The RIBA Stirling Prize: Winner Announced

by Katie Treggiden in News & Noteworthy

The winner of this year’s RIBA Stirling Prize – the Sainsbury Laboratory – came as a surprise to everybody.

Architecture critic Tom Dyckoff’s money was on the Lyric Theatre in Belfast, by O’Donnell and Tuomey. William Hill’s money was (literally) on Wakefield’s Hepworth Gallery, by David Chipperfield. And according to the Guardian’s poll, the public were behind the Olympic Stadium by Populous. But in the end, none of these was the winner. OMA’s two shortlisted buildings, Maggie’s Gartnavel and the City’s New Court, didn’t claim the prize either. The ultimate victor was… a science lab. Who’d have thought it?

The Sainsbury Laboratory, a major new plant-science research centre in Cambridge, was designed by architects Stanton Williams, who have never even been shortlisted before.

‘The Sainsbury Laboratory is a timeless piece of architecture, sitting within a highly sensitive site, one overlooking the woods where Darwin walked with his tutor and mentor Henslow, discussing the origin of species,’ said the judges.

‘In this project Stanton Williams and their landscape architects have created a new landscape, a courtyard which flows out into the botanical gardens. The project is both highly particular and specialised, and at the same time a universal building type, taken to an extraordinary degree of sophistication and beauty.

 

‘The Sainsbury Laboratory is an exceptional building that achieves at many levels – in blending a world-class science facility with a public social space in a highly energy efficient building.’

‘The project seems simple, which hides the fact that it was a hugely difficult building to achieve. It needed to provide flexibility for future changes in scientific practice, and has achieved this brilliantly. The building had to balance openness with stringent requirements for security, which was done by placing the laboratories on the first floor, together with their own meeting places. Public access is on the ground floor in the form of a lecture theatre and meeting rooms, and, importantly, there is a charming café, open to the public, which sits between the gardens and the lab’s private courtyard, and from which one can watch the goings-on within. This forms the buffer between the private and public zones.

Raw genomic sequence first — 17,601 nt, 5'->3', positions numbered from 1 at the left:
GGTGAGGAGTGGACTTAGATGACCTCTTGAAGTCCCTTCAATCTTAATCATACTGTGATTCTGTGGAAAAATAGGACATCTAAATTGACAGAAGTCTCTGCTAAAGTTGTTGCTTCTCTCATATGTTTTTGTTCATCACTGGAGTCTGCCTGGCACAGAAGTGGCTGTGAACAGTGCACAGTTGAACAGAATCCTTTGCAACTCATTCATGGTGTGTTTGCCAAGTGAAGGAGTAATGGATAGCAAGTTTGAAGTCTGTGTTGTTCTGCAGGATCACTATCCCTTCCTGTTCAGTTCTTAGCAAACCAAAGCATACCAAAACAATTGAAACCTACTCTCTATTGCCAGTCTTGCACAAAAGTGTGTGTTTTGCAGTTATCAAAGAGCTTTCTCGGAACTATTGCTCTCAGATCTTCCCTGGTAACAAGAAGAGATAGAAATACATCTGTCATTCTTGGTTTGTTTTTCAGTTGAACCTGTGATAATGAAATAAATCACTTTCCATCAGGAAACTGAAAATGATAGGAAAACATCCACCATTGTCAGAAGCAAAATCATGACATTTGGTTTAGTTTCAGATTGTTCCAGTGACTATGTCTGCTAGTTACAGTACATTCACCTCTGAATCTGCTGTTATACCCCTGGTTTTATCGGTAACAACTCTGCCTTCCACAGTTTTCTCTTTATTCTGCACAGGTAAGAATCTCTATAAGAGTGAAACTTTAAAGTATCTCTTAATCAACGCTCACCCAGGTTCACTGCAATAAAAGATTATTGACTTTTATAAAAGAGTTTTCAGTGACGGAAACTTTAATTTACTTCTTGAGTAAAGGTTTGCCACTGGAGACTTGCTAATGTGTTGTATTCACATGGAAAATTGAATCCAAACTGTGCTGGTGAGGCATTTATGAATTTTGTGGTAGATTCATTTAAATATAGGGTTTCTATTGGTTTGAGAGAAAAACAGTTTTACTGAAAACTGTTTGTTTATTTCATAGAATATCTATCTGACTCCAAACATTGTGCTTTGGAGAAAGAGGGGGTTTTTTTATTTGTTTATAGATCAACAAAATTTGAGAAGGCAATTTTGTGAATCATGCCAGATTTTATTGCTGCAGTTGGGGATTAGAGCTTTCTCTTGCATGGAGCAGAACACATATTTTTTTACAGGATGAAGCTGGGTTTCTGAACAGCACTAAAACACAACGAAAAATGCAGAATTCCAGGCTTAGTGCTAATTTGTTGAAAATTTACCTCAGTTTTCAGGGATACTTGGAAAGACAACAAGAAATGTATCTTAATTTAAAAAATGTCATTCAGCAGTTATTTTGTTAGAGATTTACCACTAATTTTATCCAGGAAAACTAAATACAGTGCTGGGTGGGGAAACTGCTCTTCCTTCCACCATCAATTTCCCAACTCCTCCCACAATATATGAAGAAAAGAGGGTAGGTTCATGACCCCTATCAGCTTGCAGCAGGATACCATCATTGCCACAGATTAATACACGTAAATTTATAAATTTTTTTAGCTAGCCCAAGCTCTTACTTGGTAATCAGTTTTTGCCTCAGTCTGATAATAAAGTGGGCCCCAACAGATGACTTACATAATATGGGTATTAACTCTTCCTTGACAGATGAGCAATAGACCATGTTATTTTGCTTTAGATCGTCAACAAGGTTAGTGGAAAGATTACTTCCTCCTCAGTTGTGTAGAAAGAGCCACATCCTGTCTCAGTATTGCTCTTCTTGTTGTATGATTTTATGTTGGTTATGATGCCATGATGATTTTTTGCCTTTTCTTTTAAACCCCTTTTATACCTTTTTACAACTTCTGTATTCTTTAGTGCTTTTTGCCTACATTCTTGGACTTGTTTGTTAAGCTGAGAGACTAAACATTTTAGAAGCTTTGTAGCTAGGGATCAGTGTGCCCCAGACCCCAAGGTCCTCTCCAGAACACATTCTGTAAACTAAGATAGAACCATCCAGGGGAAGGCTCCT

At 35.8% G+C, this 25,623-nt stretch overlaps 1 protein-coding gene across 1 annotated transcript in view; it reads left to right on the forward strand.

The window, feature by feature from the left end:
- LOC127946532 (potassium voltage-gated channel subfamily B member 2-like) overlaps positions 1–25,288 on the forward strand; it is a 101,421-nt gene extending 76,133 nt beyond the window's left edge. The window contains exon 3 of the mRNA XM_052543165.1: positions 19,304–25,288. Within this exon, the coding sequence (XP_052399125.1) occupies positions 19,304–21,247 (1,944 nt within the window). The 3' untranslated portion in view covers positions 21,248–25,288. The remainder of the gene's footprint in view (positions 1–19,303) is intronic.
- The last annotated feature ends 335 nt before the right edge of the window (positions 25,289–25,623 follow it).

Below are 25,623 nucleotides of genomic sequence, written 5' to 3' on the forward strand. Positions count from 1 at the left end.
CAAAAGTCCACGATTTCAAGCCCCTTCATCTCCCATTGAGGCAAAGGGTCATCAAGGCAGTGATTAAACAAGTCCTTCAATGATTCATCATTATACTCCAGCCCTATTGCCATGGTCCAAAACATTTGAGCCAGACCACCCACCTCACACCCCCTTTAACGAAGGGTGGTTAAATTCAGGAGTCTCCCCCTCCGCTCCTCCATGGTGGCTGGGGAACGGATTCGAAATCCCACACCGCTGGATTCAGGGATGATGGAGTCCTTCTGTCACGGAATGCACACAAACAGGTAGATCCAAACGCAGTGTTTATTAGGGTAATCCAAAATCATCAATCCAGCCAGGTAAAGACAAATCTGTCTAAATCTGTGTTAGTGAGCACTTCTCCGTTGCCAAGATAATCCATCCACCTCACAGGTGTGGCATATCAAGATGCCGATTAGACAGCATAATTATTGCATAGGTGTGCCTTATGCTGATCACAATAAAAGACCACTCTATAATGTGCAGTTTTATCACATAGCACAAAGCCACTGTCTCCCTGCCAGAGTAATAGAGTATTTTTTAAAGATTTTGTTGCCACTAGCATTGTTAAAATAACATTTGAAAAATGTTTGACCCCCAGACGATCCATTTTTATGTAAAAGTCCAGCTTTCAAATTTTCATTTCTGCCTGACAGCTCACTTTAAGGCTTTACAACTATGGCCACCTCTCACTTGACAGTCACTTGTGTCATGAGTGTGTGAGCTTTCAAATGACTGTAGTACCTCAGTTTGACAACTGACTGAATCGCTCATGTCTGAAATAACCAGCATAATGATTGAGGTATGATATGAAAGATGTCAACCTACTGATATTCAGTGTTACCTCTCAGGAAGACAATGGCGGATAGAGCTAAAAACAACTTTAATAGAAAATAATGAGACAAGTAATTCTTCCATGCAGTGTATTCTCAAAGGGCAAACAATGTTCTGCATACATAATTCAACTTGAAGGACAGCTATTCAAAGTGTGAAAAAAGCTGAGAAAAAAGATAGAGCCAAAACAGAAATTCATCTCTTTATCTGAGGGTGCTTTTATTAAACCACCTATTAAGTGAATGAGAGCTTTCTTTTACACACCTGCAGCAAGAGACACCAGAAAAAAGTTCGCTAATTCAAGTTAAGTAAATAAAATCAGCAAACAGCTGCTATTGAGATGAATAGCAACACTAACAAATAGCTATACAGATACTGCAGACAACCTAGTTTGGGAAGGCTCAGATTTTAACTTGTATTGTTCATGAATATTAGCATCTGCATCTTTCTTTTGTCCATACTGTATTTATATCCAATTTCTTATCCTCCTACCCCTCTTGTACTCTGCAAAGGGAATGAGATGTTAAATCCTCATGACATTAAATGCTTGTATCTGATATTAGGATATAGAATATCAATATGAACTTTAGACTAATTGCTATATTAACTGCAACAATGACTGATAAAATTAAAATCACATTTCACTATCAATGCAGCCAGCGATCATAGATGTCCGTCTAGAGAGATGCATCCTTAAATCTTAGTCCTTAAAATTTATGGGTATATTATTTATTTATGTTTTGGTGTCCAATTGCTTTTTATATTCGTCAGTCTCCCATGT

‘The building uses fine materials expertly detailed, and beautifully integrates works of art commissioned from Susanna Herron, William Pye and Norman Ackroyd.’

RIBA President Angela Brady added, ‘The Sainsbury Laboratory is an exceptional building that achieves at many levels – in blending a world-class science facility with a public social space in a highly energy efficient building.’

The judges were Sir Nicholas Grimshaw, architect and former president of the Royal Academy; Sir Mark Jones, Master of St Cross College Oxford and former Director of the Victoria and Albert Museum; Joanna van Heyningen, architect, van Heyningen & Haward Architects, UK; Hilde Daem, architect, Robbrecht + Daem, Belgium and Naomi Cleaver, designer, writer and broadcaster.


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